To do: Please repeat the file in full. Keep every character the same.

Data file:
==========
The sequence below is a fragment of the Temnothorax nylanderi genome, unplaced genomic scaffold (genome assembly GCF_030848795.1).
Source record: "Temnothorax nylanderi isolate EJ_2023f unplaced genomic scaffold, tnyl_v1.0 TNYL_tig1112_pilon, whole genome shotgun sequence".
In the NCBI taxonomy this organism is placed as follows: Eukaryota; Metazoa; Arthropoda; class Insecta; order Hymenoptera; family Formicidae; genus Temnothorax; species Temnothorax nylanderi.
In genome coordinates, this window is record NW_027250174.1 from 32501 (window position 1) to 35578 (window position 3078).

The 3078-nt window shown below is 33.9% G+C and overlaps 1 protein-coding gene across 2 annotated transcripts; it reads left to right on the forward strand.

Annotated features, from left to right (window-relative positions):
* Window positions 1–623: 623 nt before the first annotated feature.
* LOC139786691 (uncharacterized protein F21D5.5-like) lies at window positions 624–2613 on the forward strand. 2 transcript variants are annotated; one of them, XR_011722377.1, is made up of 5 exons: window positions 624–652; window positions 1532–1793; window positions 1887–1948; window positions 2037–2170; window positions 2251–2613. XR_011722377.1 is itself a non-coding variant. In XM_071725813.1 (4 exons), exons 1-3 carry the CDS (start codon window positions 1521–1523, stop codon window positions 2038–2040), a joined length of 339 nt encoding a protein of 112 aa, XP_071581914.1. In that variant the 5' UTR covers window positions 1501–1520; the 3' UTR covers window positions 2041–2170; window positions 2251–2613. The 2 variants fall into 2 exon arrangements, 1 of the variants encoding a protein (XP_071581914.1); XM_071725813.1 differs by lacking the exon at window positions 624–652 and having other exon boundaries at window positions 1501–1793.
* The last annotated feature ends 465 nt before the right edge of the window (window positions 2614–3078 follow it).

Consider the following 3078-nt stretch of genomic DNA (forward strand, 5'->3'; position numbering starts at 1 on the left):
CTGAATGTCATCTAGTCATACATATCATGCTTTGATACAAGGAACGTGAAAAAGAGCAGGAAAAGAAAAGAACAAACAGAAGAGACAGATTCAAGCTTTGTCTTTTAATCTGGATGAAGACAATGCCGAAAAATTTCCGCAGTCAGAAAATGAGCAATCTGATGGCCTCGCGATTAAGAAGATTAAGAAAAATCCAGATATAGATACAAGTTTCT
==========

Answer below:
The sequence below is a fragment of the Temnothorax nylanderi genome, unplaced genomic scaffold (genome assembly GCF_030848795.1).
Source record: "Temnothorax nylanderi isolate EJ_2023f unplaced genomic scaffold, tnyl_v1.0 TNYL_tig1112_pilon, whole genome shotgun sequence".
In the NCBI taxonomy this organism is placed as follows: Eukaryota; Metazoa; Arthropoda; class Insecta; order Hymenoptera; family Formicidae; genus Temnothorax; species Temnothorax nylanderi.
In genome coordinates, this window is record NW_027250174.1 from 32501 (window position 1) to 35578 (window position 3078).

The 3078-nt window shown below is 33.9% G+C and overlaps 1 protein-coding gene across 2 annotated transcripts; it reads left to right on the forward strand.

Annotated features, from left to right (window-relative positions):
* Window positions 1–623: 623 nt before the first annotated feature.
* LOC139786691 (uncharacterized protein F21D5.5-like) lies at window positions 624–2613 on the forward strand. 2 transcript variants are annotated; one of them, XR_011722377.1, is made up of 5 exons: window positions 624–652; window positions 1532–1793; window positions 1887–1948; window positions 2037–2170; window positions 2251–2613. XR_011722377.1 is itself a non-coding variant. In XM_071725813.1 (4 exons), exons 1-3 carry the CDS (start codon window positions 1521–1523, stop codon window positions 2038–2040), a joined length of 339 nt encoding a protein of 112 aa, XP_071581914.1. In that variant the 5' UTR covers window positions 1501–1520; the 3' UTR covers window positions 2041–2170; window positions 2251–2613. The 2 variants fall into 2 exon arrangements, 1 of the variants encoding a protein (XP_071581914.1); XM_071725813.1 differs by lacking the exon at window positions 624–652 and having other exon boundaries at window positions 1501–1793.
* The last annotated feature ends 465 nt before the right edge of the window (window positions 2614–3078 follow it).

Consider the following 3078-nt stretch of genomic DNA (forward strand, 5'->3'; position numbering starts at 1 on the left):
CTGAATGTCATCTAGTCATACATATCATGCTTTGATACAAGGAACGTGAAAAAGAGCAGGAAAAGAAAAGAACAAACAGAAGAGACAGATTCAAGCTTTGTCTTTTAATCTGGATGAAGACAATGCCGAAAAATTTCCGCAGTCAGAAAATGAGCAATCTGATGGCCTCGCGATTAAGAAGATTAAGAAAAATCCAGATATAGATACAAGTTTCT